Widely regarded as the best medium-class bomber of World War II, the North American B-25 Mitchell served in all theaters of operation during the war. The B-25 was designed in 1939 by the North American Aviation Company, and was named in honor of Maj. Gen. William “Billy” Mitchell (1879-1936), one of the earliest and strongest advocates for American airpower. From 1940 to 1945, nearly 10,000 B-25s were built by North American, more than any other U.S. twin-engine bomber, at plants in Inglewood, California, and Kansas City, Kansas.

A versatile aircraft, the B-25 Mitchell was used in the Pacific and Mediterranean theaters for bombing, ground attack, anti-ship and submarine patrols, reconnaissance, and transport. The B-25 featured twin radial piston engines, twin vertical stabilizers, retractable tricycle landing gear, a bomb bay, and machine gun turrets. With the installation of a 75 mm cannon, the B-25 became the first production aircraft in the world to carry artillery.

On April 18, 1942, Lt. Col. James “Jimmy” Doolittle led 80 airmen in 16 B-25s on the first U.S. air raid against Japan. Planned in secret as retaliation for the Japanese attack on Pearl Harbor, the B-25s were able to reach Tokyo by taking off from the deck of the aircraft carrier Hornet. Doolittle’s raid demonstrated that Japan was vulnerable to attack, and it boosted American morale at a crucial time during the war.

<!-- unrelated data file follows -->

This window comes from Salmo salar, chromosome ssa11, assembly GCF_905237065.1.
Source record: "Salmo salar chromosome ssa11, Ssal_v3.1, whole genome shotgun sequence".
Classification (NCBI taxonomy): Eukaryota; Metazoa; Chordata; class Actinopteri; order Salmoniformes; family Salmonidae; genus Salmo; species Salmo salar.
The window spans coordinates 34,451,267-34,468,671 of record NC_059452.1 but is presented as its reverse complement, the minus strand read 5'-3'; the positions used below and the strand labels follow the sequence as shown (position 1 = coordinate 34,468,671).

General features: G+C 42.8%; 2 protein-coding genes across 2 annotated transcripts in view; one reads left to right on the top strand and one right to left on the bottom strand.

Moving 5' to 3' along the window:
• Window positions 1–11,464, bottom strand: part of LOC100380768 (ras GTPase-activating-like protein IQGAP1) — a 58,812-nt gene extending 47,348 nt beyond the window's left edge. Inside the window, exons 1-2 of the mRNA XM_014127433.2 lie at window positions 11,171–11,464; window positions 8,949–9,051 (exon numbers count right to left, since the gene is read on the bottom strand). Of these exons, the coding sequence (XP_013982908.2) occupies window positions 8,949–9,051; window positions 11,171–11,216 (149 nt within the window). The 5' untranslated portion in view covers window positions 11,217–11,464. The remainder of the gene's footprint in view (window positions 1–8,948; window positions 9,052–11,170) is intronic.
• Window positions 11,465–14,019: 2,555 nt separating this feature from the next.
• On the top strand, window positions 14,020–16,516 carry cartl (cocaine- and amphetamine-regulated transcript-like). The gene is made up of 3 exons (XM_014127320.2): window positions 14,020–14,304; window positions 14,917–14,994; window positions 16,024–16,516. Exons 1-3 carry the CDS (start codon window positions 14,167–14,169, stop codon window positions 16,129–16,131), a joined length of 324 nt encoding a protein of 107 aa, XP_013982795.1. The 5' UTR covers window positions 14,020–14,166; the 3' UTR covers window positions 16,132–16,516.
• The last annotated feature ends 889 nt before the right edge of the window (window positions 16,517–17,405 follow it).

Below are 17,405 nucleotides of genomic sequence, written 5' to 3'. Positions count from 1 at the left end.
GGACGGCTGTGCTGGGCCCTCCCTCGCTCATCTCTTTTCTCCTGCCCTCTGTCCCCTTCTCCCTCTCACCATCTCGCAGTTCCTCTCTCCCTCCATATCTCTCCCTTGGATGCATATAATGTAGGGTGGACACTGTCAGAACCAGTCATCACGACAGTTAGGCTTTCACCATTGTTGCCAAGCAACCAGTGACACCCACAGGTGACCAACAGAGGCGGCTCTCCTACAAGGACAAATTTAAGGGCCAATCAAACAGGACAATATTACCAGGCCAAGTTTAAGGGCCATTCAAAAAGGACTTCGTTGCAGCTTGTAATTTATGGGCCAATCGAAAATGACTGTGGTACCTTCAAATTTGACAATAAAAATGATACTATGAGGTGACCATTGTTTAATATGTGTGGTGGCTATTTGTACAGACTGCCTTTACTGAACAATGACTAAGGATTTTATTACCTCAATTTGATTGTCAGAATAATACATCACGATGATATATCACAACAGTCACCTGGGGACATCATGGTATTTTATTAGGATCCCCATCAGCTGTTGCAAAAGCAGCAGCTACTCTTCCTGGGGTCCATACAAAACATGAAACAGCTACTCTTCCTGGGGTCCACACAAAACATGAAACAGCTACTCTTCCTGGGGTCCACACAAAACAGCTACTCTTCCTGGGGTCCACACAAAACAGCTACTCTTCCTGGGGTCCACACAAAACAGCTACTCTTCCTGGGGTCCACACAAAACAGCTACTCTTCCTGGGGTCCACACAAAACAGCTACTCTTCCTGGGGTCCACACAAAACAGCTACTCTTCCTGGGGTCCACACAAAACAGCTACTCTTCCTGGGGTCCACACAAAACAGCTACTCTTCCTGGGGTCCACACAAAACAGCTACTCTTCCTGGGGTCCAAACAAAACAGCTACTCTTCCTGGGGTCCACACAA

EAA’s B-25H (serial number 43-4432) was built at Inglewood in 1943. The aircraft is believed to have served with the U.S. Army Air Forces, and it may have flown in combat.

Our B-25H was sold as surplus after the war and owned by a succession of manufacturing companies, and in the mid-1950s was converted to an executive transport by Woolworth heiress Barbara Hutton. It was then flown by Long Island Airways of New York City during the 1960s, and later appeared as Berlin Express in the 1970 movie Catch-22.

The North American B-25H Mitchell was originally restored from 1975 to 1985 by EAA volunteers led by Bud Labutski of Burlington, Wisconsin and, as of the summer of 2016, is currently undergoing another major restoration.